What is SEC Form 15F
SEC Form 15F is a voluntary filing with the Securities and Exchange Commission (SEC), also known as the Certification and Notice of Termination of Registration. It is used by publicly traded companies to revoke the registration of their securities.
BREAKING DOWN SEC Form 15F
SEC Form 15F can be used to notify the regulator and investors of a company's intent to cease filing various required forms because their securities no longer fall under certain filing requirements. A company must have fewer than 300 shareholders to be eligible to file Form 15.
Reporting requirements under the Securities Exchange Act of 1934 can be onerous for small publicly listed firms. This is particularly true for these relatively obscure entities that have very little trading of their stock on an exchange.
Because of the limited benefits of being public and the significant costs in money, time and effort to prepare and file periodic reports with the SEC, many such firms decide to de-register their securities. They do so by voluntarily filing Form 15F.
SEC Form 15F and Timing
SEC Form 15F will immediately suspend filing obligations per section 13(a) of the Exchange Act. The principal filings — annual reports on Form 10-K, quarterly reports on Form 10-Q and current reports on Form 8-K (in the case of foreign issuers, Form 20-F, and Form 6-K) — are no longer required after the filing of Form 15F with immediate effect.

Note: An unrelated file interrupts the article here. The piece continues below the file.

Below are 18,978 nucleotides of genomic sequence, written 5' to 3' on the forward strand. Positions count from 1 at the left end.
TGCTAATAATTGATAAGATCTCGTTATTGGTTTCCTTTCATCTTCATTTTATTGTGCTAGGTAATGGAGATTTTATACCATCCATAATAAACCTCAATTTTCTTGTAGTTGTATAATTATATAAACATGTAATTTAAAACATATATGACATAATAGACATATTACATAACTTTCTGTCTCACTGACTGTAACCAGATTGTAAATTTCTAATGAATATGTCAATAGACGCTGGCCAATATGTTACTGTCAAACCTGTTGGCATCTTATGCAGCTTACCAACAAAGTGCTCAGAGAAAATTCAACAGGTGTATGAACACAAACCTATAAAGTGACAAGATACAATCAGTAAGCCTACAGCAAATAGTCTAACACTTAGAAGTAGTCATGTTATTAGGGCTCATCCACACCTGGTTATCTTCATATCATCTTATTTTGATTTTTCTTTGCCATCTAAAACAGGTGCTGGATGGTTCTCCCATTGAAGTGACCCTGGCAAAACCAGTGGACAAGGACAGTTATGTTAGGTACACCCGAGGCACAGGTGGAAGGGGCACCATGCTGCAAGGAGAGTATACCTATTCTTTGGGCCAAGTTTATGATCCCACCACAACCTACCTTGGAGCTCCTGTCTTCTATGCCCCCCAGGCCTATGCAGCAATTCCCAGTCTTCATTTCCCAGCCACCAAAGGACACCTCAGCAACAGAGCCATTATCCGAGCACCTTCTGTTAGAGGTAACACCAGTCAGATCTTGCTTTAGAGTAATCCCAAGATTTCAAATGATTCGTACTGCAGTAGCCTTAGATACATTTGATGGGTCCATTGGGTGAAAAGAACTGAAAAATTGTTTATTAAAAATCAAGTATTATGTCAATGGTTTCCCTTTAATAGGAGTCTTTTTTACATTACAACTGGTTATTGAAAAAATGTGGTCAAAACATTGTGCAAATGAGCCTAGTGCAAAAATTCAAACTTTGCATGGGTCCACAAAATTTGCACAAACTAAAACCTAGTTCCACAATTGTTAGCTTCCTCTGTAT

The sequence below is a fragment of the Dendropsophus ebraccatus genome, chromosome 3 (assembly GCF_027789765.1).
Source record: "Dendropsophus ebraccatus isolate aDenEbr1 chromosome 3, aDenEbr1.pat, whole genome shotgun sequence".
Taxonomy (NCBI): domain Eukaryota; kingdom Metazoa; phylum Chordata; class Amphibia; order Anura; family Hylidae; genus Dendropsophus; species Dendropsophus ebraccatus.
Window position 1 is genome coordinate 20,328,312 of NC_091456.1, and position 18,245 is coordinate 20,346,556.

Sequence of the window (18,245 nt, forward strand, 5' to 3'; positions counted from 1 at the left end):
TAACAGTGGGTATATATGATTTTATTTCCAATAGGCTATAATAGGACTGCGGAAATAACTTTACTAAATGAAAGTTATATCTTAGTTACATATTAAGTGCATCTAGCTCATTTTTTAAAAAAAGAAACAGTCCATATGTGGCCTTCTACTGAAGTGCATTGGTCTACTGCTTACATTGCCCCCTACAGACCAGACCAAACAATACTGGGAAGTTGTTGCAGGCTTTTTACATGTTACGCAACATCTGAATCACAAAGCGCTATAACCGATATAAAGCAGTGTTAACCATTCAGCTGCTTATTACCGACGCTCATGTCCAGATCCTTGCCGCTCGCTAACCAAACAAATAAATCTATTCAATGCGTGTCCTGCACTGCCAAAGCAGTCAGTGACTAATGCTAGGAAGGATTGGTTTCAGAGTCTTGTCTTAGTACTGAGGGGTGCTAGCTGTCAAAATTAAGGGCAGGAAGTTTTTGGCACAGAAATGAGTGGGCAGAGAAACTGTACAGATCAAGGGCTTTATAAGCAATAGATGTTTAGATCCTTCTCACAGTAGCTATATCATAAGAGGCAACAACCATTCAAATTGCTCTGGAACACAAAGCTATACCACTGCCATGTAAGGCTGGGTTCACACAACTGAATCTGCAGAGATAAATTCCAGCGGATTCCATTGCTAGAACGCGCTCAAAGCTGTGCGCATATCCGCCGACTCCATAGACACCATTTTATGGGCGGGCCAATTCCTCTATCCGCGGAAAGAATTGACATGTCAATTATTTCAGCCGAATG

It’s not until after 90 days that the company is relieved of all obligations, however. This includes such obligations as proxy filing and tender offers. If there is a proxy solicitation within the three months following the SEC Form 15F filing, the company is still obligated to disclose this under proxy statement filing rules. The filing of forms 13D and 13G are also still required until that three-month window expires.
SEC Form 15F Filing Example
On December 28, 2017, Talon International, Inc., a zipper and apparel fasteners manufacturer, filed a Form 15F "after a detailed analysis and thoughtful deliberation of the advantages and disadvantages of being a SEC reporting company."
The company's board of directors considered the costs associated with the preparation and filing of reports, including the costs of outside legal and accounting resources, amount of management time spent on the documents, the amount of trading of the common stock, and the views of its largest shareholders. The resources, the company concluded, could be better spent on business operations.